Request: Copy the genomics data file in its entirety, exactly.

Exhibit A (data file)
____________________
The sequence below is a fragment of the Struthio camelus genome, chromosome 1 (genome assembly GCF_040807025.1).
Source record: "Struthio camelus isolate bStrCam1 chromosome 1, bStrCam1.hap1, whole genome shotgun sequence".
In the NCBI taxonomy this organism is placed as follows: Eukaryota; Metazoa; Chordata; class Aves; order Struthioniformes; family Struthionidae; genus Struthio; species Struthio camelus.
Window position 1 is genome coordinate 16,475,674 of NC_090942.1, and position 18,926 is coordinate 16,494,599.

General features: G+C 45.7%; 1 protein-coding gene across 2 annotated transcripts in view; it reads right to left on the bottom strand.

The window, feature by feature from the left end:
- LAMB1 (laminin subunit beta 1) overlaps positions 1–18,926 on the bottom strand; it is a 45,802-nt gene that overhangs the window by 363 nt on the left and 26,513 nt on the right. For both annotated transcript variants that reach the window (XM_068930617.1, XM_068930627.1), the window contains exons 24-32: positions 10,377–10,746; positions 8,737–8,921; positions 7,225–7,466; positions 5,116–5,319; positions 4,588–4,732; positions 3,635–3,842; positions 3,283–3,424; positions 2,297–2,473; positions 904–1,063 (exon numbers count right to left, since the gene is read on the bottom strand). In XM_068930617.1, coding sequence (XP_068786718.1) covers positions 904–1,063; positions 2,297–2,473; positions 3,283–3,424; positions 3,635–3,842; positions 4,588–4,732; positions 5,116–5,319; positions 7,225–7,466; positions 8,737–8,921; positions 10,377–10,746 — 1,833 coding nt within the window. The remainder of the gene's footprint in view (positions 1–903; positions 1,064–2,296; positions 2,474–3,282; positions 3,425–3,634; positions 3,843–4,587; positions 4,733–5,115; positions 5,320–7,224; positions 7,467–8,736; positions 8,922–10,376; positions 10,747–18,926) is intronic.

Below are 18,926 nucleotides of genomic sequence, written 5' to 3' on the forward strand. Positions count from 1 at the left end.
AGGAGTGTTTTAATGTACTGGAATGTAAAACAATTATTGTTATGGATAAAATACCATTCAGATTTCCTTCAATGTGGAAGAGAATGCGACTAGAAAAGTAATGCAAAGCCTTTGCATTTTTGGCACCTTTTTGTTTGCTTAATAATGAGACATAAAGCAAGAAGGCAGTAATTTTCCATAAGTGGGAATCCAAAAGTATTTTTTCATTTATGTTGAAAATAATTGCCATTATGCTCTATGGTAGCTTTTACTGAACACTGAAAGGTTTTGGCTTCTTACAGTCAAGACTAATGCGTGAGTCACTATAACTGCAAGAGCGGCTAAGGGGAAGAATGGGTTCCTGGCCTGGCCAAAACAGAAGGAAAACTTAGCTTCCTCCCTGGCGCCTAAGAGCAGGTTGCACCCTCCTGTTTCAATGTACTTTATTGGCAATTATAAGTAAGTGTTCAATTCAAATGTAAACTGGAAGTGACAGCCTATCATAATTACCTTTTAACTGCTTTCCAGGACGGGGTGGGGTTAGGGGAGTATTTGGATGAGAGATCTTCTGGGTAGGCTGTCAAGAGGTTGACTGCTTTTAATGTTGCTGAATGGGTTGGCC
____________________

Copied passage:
The sequence below is a fragment of the Struthio camelus genome, chromosome 1 (genome assembly GCF_040807025.1).
Source record: "Struthio camelus isolate bStrCam1 chromosome 1, bStrCam1.hap1, whole genome shotgun sequence".
In the NCBI taxonomy this organism is placed as follows: Eukaryota; Metazoa; Chordata; class Aves; order Struthioniformes; family Struthionidae; genus Struthio; species Struthio camelus.
Window position 1 is genome coordinate 16,475,674 of NC_090942.1, and position 18,926 is coordinate 16,494,599.

General features: G+C 45.7%; 1 protein-coding gene across 2 annotated transcripts in view; it reads right to left on the bottom strand.

The window, feature by feature from the left end:
- LAMB1 (laminin subunit beta 1) overlaps positions 1–18,926 on the bottom strand; it is a 45,802-nt gene that overhangs the window by 363 nt on the left and 26,513 nt on the right. For both annotated transcript variants that reach the window (XM_068930617.1, XM_068930627.1), the window contains exons 24-32: positions 10,377–10,746; positions 8,737–8,921; positions 7,225–7,466; positions 5,116–5,319; positions 4,588–4,732; positions 3,635–3,842; positions 3,283–3,424; positions 2,297–2,473; positions 904–1,063 (exon numbers count right to left, since the gene is read on the bottom strand). In XM_068930617.1, coding sequence (XP_068786718.1) covers positions 904–1,063; positions 2,297–2,473; positions 3,283–3,424; positions 3,635–3,842; positions 4,588–4,732; positions 5,116–5,319; positions 7,225–7,466; positions 8,737–8,921; positions 10,377–10,746 — 1,833 coding nt within the window. The remainder of the gene's footprint in view (positions 1–903; positions 1,064–2,296; positions 2,474–3,282; positions 3,425–3,634; positions 3,843–4,587; positions 4,733–5,115; positions 5,320–7,224; positions 7,467–8,736; positions 8,922–10,376; positions 10,747–18,926) is intronic.

Below are 18,926 nucleotides of genomic sequence, written 5' to 3' on the forward strand. Positions count from 1 at the left end.
AGGAGTGTTTTAATGTACTGGAATGTAAAACAATTATTGTTATGGATAAAATACCATTCAGATTTCCTTCAATGTGGAAGAGAATGCGACTAGAAAAGTAATGCAAAGCCTTTGCATTTTTGGCACCTTTTTGTTTGCTTAATAATGAGACATAAAGCAAGAAGGCAGTAATTTTCCATAAGTGGGAATCCAAAAGTATTTTTTCATTTATGTTGAAAATAATTGCCATTATGCTCTATGGTAGCTTTTACTGAACACTGAAAGGTTTTGGCTTCTTACAGTCAAGACTAATGCGTGAGTCACTATAACTGCAAGAGCGGCTAAGGGGAAGAATGGGTTCCTGGCCTGGCCAAAACAGAAGGAAAACTTAGCTTCCTCCCTGGCGCCTAAGAGCAGGTTGCACCCTCCTGTTTCAATGTACTTTATTGGCAATTATAAGTAAGTGTTCAATTCAAATGTAAACTGGAAGTGACAGCCTATCATAATTACCTTTTAACTGCTTTCCAGGACGGGGTGGGGTTAGGGGAGTATTTGGATGAGAGATCTTCTGGGTAGGCTGTCAAGAGGTTGACTGCTTTTAATGTTGCTGAATGGGTTGGCC